Recently, Amazon Prime Video published a surprising article revealing how they saved 90% on their Amazon Web Services bill by transitioning from serverless microservices to a traditional monolith architecture. This is great news for Amazon as it will result in cost savings. However, it’s also bad news as Amazon Web Services (AWS) loses a valuable revenue source. The article has sent shockwaves through the tech industry. Here at ZEN, we are sceptical about changing all your microservices architecture back to big monoliths, but we do see an interesting feature of monoliths that has been ‘thrown out with the bathwater’
I appreciate Amazon's transparency in sharing this information. They have been pioneers in serverless microservices with Lambda functions. Nowadays, numerous platforms like Netlify offer serverless services, which are essentially reselling AWS services behind the scenes. However, not everyone is sold on serverless. David Heinemeier Hansson (DHH), the creator of Ruby on Rails and Basecamp, has been advocating for majestic monoliths for the past decade. His company even moved away from the cloud after spending over three million dollars in one year, choosing to run their own servers.
The difference between a microservice and a monolithic architecture is evident at Prime Video. They required a tool to analyze audio content, including issues like video freezing and corruption. To achieve this, they used multiple serverless functions called Step Functions, which are similar to Lambda functions, to handle different responsibilities. The process involved an initial entry point triggering another service for file conversion, multiple detectors utilizing machine learning to analyze the video, and a final function to aggregate the results and store them. However, passing data between services incurred overhead due to serialization, deserialization, and network communication.
Their service needed to run a video stream multiple times per second, leading to account limits and bottlenecks. Uploading files to Amazon S3 storage temporarily resulted in high costs for accessing these files in the storage buckets. Recognizing that the distributed architecture caused these bottlenecks, they made a bold decision to re-architect to a monolith. Instead of running decoupled distributed services, they consolidated everything into a single container. Although scaling is now limited to vertical scaling only, meaning larger servers for more work. This approach to scaling for amazon prime video eliminated unnecessary communication and network usage, resulting in a 90% cost reduction. Considering the scale of their product, this translates to millions of dollars saved.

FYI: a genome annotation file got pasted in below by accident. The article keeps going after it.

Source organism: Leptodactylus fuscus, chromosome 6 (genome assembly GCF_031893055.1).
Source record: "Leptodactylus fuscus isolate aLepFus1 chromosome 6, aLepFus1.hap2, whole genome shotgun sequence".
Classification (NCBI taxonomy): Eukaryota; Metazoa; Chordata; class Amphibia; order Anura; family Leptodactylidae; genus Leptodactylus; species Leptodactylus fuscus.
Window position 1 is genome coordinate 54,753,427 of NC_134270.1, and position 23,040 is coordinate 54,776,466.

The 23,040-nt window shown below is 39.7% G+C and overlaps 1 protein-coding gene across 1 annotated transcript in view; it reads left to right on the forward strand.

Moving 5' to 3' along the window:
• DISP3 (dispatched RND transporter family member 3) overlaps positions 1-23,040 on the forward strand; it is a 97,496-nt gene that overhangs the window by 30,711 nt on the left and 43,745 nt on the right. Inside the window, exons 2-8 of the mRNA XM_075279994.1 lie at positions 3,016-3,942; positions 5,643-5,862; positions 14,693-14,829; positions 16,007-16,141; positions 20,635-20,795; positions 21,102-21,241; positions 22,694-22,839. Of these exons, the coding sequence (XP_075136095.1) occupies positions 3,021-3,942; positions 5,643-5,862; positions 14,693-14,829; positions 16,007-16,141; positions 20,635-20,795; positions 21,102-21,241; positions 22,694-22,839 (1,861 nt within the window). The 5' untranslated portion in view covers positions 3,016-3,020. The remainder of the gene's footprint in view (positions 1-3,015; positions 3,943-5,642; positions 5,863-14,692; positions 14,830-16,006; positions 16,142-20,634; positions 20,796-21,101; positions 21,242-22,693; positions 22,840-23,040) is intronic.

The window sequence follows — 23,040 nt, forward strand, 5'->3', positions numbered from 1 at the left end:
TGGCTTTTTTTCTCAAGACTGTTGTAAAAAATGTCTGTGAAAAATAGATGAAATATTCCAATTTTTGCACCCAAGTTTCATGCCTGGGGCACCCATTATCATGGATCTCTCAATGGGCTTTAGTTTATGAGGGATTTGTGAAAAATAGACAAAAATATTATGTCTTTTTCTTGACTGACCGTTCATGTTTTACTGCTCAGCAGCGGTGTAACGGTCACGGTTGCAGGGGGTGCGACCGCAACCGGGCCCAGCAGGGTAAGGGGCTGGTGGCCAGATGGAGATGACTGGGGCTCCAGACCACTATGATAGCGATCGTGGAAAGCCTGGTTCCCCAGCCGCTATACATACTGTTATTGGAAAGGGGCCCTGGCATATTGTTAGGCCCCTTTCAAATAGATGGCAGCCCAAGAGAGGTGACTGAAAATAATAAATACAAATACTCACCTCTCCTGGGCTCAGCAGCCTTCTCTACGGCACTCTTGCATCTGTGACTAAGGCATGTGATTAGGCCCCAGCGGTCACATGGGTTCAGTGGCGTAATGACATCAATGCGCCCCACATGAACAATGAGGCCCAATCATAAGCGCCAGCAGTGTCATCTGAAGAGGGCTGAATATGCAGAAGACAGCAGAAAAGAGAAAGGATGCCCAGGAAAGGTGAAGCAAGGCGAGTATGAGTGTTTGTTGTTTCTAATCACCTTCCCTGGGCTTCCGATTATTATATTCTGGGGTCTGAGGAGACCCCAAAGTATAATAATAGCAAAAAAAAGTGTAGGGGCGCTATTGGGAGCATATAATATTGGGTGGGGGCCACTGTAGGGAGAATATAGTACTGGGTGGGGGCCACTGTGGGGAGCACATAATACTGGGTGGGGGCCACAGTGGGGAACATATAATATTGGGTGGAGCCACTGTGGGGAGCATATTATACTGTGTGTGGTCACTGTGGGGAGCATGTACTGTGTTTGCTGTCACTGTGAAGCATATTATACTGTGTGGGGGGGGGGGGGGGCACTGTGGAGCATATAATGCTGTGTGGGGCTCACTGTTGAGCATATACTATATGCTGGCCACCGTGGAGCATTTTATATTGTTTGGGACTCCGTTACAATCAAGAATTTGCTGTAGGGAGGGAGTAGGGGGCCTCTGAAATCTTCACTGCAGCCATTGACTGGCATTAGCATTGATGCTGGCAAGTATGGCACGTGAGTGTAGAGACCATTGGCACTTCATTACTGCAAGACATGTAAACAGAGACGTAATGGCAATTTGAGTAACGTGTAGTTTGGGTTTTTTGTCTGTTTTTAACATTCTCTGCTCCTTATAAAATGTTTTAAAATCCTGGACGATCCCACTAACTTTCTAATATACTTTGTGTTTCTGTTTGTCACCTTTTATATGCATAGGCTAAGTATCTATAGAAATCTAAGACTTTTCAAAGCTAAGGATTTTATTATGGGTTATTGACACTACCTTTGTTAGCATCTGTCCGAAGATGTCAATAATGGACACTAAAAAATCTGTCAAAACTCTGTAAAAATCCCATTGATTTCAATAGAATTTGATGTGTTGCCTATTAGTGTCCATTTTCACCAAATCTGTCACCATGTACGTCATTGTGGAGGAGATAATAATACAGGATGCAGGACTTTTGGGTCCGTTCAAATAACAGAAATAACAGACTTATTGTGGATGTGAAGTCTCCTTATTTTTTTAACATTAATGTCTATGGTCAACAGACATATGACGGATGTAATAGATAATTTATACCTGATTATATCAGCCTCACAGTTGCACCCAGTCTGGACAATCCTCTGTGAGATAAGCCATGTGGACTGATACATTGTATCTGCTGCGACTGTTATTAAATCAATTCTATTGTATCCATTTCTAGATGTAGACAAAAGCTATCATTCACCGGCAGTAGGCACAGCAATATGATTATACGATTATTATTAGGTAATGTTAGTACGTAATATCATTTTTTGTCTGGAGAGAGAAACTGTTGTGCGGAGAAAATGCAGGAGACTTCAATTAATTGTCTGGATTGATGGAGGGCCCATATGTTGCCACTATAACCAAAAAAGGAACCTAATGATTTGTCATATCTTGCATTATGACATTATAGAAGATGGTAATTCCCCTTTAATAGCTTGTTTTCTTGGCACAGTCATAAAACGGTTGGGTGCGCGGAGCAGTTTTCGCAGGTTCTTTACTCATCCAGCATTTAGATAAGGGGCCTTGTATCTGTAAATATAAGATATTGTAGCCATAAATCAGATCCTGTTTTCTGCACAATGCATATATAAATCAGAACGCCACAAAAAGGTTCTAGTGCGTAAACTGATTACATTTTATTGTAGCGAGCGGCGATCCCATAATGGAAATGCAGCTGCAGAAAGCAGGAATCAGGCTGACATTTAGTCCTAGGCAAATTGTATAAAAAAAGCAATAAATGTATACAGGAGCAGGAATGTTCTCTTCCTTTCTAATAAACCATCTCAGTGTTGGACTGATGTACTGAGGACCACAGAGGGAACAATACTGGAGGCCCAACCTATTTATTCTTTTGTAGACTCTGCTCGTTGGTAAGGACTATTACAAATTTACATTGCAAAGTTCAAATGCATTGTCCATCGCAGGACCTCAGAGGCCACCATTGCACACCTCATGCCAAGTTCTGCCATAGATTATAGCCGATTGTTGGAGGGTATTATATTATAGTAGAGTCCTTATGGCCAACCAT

Should I switch?
So, the takeaway might be that if you're using microservices, it's worth considering consolidating them into a monolith, right? Well, not so fast. In this case, the optimization was evident. Netflix serves as an example. In 2008, they experienced a massive failure with their monolithic architecture, prompting them to break it into hundreds of microservices for independent scaling and fault tolerance. While it may be more complex and expensive, the consequences of a Netflix outage far outweigh those for small businesses.
Fallacies of distributed computing
Decentralization and centralization are perpetual and dynamic forces in various systems, including computing and governance. They are constantly in motion, adapting to the needs and challenges of different contexts. However, it is crucial to acknowledge the fallacies of distributed computing that have persisted since the 1980s and are unlikely to change. These fallacies include 1) The assumption that the network is reliable when in reality, network failures and latency issues can occur; 2) The belief that network latency is zero, whereas in practice, delays are inherent due to distance, congestion, and other factors; and 3) The misconception that bandwidth is infinite, despite the limitations imposed by physical infrastructure and competing demands. Recognizing these fallacies is essential to navigate the complexities of distributed systems effectively and to making informed decisions about decentralization and centralization based on realistic expectations.
I have my doubts about how applicable this switch is to all microservices environments. It may be comparable to saying:
"David Guetta moves from EDM to playing a grand piano." Microservices represent an architectural style, just as EDM represents a music style. Monoliths are an architectural approach similar to a grand piano. Moreover, the intention behind this statement seems to suggest that the Prime Video team is retracting their previous stance and admitting that the monolithic architecture would have been a better choice from the beginning.
It is unlikely that the statement praises the remarkable achievement of the Prime Video team in designing their service to adapt to a changing environment, which has garnered widespread attention in their blog post. Instead, it emphasizes their decision to revert to a monolithic architecture rather than highlighting their ability to revert in the first place.
To all the critics, I urge you to examine your own architectures and determine whether you have the capability to change them without your users noticing completely and if you feel confident enough to share your experience through a blog post. Ultimately, cloud architecture involves trade-offs rather than definitive solutions.
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